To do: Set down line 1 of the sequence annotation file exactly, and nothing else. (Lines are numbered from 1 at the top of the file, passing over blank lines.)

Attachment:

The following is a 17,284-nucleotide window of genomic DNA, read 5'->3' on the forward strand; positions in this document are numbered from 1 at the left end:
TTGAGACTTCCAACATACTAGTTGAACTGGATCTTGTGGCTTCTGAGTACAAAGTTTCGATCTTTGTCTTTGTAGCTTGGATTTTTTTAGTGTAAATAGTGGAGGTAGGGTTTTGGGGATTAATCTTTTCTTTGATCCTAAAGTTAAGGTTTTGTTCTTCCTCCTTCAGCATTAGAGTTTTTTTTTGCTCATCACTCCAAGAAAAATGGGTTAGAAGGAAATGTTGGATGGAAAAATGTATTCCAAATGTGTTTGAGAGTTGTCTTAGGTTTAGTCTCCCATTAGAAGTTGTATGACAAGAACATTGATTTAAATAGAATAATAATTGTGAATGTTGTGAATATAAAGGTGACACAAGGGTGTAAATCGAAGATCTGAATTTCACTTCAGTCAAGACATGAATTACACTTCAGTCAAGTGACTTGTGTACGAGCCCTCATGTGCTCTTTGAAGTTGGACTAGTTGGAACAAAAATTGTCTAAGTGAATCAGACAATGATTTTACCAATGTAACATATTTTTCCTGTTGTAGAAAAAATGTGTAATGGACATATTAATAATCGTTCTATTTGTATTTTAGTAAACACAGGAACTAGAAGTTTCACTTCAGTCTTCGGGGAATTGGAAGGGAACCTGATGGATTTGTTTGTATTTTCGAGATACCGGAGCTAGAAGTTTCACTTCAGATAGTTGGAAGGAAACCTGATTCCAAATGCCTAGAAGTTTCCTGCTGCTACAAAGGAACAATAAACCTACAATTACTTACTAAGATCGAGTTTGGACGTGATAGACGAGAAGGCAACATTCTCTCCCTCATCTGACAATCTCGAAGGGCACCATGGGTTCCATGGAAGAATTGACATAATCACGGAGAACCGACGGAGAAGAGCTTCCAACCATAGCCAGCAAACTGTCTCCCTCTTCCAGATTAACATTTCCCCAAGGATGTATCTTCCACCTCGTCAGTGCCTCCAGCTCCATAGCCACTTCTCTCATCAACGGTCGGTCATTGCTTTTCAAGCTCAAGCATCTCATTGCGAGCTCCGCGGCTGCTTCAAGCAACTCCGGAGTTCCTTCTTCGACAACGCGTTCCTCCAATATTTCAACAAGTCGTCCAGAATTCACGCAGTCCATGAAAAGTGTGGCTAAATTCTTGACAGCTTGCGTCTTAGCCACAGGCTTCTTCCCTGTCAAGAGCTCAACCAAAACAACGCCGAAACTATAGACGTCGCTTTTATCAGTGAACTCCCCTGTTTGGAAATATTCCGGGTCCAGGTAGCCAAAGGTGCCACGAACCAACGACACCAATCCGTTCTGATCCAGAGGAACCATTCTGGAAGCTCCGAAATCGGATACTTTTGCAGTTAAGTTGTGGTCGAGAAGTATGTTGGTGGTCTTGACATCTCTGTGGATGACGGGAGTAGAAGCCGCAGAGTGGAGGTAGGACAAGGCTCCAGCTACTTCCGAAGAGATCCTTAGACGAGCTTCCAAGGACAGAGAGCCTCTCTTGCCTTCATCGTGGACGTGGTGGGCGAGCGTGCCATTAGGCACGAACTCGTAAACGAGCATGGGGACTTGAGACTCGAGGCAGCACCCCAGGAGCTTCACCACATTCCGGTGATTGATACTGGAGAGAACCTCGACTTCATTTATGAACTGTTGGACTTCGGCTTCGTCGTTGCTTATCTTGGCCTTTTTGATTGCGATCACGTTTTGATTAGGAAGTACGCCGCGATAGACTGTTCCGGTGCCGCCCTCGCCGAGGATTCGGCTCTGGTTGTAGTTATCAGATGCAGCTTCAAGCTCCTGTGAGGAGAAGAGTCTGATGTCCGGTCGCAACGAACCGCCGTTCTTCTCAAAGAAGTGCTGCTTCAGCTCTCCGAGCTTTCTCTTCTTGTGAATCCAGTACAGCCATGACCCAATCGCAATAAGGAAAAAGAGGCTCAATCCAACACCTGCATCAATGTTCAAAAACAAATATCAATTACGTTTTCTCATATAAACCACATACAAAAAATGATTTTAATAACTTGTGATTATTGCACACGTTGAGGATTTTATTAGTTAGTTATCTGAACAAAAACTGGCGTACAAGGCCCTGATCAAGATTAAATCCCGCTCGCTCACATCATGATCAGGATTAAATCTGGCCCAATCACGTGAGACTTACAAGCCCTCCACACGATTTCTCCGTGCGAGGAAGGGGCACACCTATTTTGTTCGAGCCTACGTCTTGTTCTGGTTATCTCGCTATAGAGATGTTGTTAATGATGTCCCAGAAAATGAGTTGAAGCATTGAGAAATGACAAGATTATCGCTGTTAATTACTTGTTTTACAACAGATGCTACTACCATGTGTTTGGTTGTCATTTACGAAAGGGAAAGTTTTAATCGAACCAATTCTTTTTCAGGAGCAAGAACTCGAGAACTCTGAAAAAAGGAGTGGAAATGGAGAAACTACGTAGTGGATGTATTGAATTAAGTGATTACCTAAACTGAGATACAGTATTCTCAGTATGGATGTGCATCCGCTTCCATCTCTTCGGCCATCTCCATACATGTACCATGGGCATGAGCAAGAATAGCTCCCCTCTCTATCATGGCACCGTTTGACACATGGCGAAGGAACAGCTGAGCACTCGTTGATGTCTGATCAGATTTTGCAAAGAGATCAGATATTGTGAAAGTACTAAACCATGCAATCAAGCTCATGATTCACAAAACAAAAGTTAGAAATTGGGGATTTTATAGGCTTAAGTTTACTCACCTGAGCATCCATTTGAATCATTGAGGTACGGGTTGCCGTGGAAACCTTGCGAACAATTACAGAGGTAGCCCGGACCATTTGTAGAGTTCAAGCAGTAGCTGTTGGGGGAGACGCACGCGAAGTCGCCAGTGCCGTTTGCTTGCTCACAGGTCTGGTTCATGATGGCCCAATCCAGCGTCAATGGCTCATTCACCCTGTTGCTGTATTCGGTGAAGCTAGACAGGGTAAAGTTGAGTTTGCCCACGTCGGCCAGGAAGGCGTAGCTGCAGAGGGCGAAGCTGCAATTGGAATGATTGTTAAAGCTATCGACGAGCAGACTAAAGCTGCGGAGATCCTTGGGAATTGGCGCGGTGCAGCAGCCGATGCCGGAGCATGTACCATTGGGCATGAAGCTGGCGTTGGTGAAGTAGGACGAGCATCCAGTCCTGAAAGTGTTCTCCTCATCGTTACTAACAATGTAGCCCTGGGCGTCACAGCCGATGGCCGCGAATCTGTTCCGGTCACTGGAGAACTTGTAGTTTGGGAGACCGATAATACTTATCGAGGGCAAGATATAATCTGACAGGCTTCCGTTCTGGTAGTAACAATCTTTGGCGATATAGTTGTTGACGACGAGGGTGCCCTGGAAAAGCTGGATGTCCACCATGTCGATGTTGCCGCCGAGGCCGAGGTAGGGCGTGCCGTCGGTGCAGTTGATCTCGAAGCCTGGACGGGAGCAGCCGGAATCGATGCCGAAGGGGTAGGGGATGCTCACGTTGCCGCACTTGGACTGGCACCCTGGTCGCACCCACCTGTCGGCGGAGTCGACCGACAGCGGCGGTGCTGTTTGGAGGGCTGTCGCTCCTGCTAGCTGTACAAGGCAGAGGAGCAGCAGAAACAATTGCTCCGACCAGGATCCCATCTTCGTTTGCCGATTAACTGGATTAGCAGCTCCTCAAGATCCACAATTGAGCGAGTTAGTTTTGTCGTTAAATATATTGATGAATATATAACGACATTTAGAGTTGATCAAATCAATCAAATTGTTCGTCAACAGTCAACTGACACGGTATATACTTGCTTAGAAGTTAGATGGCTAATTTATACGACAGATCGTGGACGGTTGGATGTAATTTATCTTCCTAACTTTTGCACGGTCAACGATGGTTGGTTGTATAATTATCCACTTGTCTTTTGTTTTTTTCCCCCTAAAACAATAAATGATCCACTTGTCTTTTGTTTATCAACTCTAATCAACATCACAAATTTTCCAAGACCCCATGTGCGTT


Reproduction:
The following is a 17,284-nucleotide window of genomic DNA, read 5'->3' on the forward strand; positions in this document are numbered from 1 at the left end: